It is one of the country’s oldest intuitions and was listed amongst its (country) most prestigious missions.
Many of the nation’s prominent citizens including President Ellen Johnson-Sirleaf, Liberia’s Anti-Corruption Commission Chair, Cllr. Frances Johnson-Morris, Providence Baptist’s Senior Pastor Joseph Roberts and a host of others began their education here.
Today, Suehn Industrial Academy, located in Suehn, Bomi County, just a stone throw off the Suehn-Mecca main road, is gradually disappearing into the woods. It will now be remembered only in history- at least for its high profiled alumni but not as an educational institution that exists and runs.
The mission’s infrastructures are covered in thick bushes despite an attempt few years ago to renovate some of the structures. The girl and boys’ dormitories as well as other units have already disappeared into the woods. Mr. Molley J. Beyan is the Town Chief of Suehn; he says it is a shame that the institution which was the pride of the county has lost its glory.
“Nobody knows what is actually happening,” he said in an interview with this paper over the weekend.
Chief Beyan sat under the hut, with other elders, his both hands resting on his knees in a relax posture and said for the past years or so there were some attempts by the alumni of Suehn to renovate some of the class room blocks and offices including the Hall, but the entire project has come to a standstill.
“That whole something (talking about the attempted renovation) you see there, that project we all were happy. We embraced the idea.” He said.
“People came, and did the ground breaking. After that we saw things coming on well. But we don’t know really the main problem. They just left the project that way” Chief Beyan said.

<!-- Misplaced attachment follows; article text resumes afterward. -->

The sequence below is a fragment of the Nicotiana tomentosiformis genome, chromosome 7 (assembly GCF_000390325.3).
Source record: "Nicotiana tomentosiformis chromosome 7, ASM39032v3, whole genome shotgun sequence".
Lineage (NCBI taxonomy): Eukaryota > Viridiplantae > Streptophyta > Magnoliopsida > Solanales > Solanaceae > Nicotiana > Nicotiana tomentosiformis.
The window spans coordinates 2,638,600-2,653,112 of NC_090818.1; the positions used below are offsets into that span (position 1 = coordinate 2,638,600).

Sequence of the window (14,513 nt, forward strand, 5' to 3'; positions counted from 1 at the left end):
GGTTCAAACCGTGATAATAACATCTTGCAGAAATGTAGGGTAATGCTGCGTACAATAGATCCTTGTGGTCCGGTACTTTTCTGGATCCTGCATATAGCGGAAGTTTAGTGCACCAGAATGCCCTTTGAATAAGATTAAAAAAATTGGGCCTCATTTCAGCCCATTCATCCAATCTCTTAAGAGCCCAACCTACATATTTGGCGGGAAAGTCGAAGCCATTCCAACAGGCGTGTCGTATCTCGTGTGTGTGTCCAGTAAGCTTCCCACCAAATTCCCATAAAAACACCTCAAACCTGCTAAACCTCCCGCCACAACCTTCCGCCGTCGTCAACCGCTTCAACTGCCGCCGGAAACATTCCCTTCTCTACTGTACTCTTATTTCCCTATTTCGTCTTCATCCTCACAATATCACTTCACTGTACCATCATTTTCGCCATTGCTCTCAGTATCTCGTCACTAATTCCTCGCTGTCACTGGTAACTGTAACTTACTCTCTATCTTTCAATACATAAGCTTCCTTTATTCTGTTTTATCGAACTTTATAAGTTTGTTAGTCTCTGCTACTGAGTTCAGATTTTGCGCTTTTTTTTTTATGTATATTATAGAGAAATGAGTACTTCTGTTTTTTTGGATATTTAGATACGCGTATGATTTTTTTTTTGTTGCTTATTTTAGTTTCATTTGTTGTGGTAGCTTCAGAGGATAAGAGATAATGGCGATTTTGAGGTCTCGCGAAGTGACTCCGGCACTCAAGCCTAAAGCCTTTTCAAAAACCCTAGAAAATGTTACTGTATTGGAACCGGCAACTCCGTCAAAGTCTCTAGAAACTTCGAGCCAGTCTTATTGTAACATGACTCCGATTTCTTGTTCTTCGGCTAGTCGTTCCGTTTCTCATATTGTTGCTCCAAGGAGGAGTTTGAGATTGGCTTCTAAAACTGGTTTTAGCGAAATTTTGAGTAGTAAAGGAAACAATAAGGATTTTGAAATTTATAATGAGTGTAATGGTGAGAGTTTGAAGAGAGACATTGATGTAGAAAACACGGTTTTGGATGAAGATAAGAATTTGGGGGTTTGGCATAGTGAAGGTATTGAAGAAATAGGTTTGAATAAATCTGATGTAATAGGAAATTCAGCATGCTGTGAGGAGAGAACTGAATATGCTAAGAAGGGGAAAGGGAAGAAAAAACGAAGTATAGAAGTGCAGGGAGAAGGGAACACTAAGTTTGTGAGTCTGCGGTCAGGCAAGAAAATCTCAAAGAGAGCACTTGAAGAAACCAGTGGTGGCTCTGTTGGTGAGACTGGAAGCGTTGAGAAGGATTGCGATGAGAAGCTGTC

On physical inspection of the renovated class room blocks are newly installed panel doors and locks. The structures are painted in cream. The zincs are a bit new.
But further inspections revealed that the structures may have been abandoned for more than a year now, since renovation work began on them. Bulks have eaten almost all the planks holding the roof top. Some doors have fallen off as a result.
The entire campus now sits in the bush. The dormitories are lost in the grass. One can only imagine their locations. Access to most of these structures is no longer in existence.
“I am embarrassed because most of the times we have to keep watch of the area to make sure that the doors are still intact,” he said.
Criminals, he said had attempted stealing some of the panel doors erected on the structures on several occasions. The renovation work on the campus, he said was awarded to one Deacon Reeves of the Effort Baptist Church in Paynesville, Monrovia.
“Nobody knows what is happening,” he said.
“The alumni have not shown any sign of encouragement,” Chief Beyan said.
He added: “First of all the facility that we have on this campus which is the rubber farm, anytime they gave the rubber farm to people or they lease the farm, we don’t know what they can do with the money.”
Chief Beyan said it is their expectation that the alumni would give the village some of the proceeds from the farm to do some work on the campus but that has not been the case.
“For the past three to four years they have been leasing the farm. And we can’t hear nothing, no one knows what they are doing,” he said.
The rubber farm is an attachment to the Suehn Industrial Mission School.
“By right when this Mission was built, we had our percentage there. And we used that to send our children, our brothers and sisters there. The amounts that we suppose to pay were used to help us. Even this rubber farm, the town suppose to be getting certain amount from this, but they have not given us anything,” he said.
“They can just come and tell us this other group is using the farm. Sometimes they just bring letter,” he said.
It is unlikely that the Suehn Industrial Mission Academy will ever be restored. Unlike the past where it was the only institution of higher learning in the district, several schools have emerged.
The Suehn Elementary School, constructed by the World Bank and Chinese aide to Liberia, was a modern High School facility as well as another institution called the DDI. These schools are well built compared to some of the Monrovia-based and are ideally located.
The problem is whether they’ve the qualified teaching staff to manage them. Here Chief Beyan made an appeal to the Ministry of Education to help the area with qualified teaching staff.
But after all said and done, the Suehn Industrial Mission School has become a white elephant and its glory now reflects its alumni, because there may likely not be another output if things stay the way they are.